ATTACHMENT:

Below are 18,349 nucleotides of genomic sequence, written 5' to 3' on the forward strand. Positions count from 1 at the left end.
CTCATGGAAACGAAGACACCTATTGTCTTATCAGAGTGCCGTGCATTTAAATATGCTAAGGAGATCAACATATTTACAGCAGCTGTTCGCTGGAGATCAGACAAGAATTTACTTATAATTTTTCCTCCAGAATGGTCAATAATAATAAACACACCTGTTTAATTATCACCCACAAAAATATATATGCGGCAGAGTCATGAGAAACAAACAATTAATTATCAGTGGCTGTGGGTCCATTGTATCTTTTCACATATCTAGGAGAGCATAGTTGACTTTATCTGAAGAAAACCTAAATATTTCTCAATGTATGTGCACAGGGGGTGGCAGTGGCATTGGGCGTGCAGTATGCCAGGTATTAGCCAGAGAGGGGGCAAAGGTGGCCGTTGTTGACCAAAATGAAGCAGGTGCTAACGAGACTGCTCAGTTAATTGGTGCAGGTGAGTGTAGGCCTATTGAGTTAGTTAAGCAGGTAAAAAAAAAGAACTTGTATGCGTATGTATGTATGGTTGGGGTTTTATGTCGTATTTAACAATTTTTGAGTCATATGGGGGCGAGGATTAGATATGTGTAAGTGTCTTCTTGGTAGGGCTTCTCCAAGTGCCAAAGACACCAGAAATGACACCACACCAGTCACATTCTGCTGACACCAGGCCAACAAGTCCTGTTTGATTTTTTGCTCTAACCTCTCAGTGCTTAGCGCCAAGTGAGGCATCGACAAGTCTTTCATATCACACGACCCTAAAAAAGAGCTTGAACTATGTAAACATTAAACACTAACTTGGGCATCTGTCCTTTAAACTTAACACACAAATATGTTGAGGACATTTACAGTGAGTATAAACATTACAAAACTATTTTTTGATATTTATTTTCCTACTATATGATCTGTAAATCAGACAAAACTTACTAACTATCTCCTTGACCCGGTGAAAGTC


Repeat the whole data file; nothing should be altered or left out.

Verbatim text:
Below are 18,349 nucleotides of genomic sequence, written 5' to 3' on the forward strand. Positions count from 1 at the left end.
CTCATGGAAACGAAGACACCTATTGTCTTATCAGAGTGCCGTGCATTTAAATATGCTAAGGAGATCAACATATTTACAGCAGCTGTTCGCTGGAGATCAGACAAGAATTTACTTATAATTTTTCCTCCAGAATGGTCAATAATAATAAACACACCTGTTTAATTATCACCCACAAAAATATATATGCGGCAGAGTCATGAGAAACAAACAATTAATTATCAGTGGCTGTGGGTCCATTGTATCTTTTCACATATCTAGGAGAGCATAGTTGACTTTATCTGAAGAAAACCTAAATATTTCTCAATGTATGTGCACAGGGGGTGGCAGTGGCATTGGGCGTGCAGTATGCCAGGTATTAGCCAGAGAGGGGGCAAAGGTGGCCGTTGTTGACCAAAATGAAGCAGGTGCTAACGAGACTGCTCAGTTAATTGGTGCAGGTGAGTGTAGGCCTATTGAGTTAGTTAAGCAGGTAAAAAAAAAGAACTTGTATGCGTATGTATGTATGGTTGGGGTTTTATGTCGTATTTAACAATTTTTGAGTCATATGGGGGCGAGGATTAGATATGTGTAAGTGTCTTCTTGGTAGGGCTTCTCCAAGTGCCAAAGACACCAGAAATGACACCACACCAGTCACATTCTGCTGACACCAGGCCAACAAGTCCTGTTTGATTTTTTGCTCTAACCTCTCAGTGCTTAGCGCCAAGTGAGGCATCGACAAGTCTTTCATATCACACGACCCTAAAAAAGAGCTTGAACTATGTAAACATTAAACACTAACTTGGGCATCTGTCCTTTAAACTTAACACACAAATATGTTGAGGACATTTACAGTGAGTATAAACATTACAAAACTATTTTTTGATATTTATTTTCCTACTATATGATCTGTAAATCAGACAAAACTTACTAACTATCTCCTTGACCCGGTGAAAGTC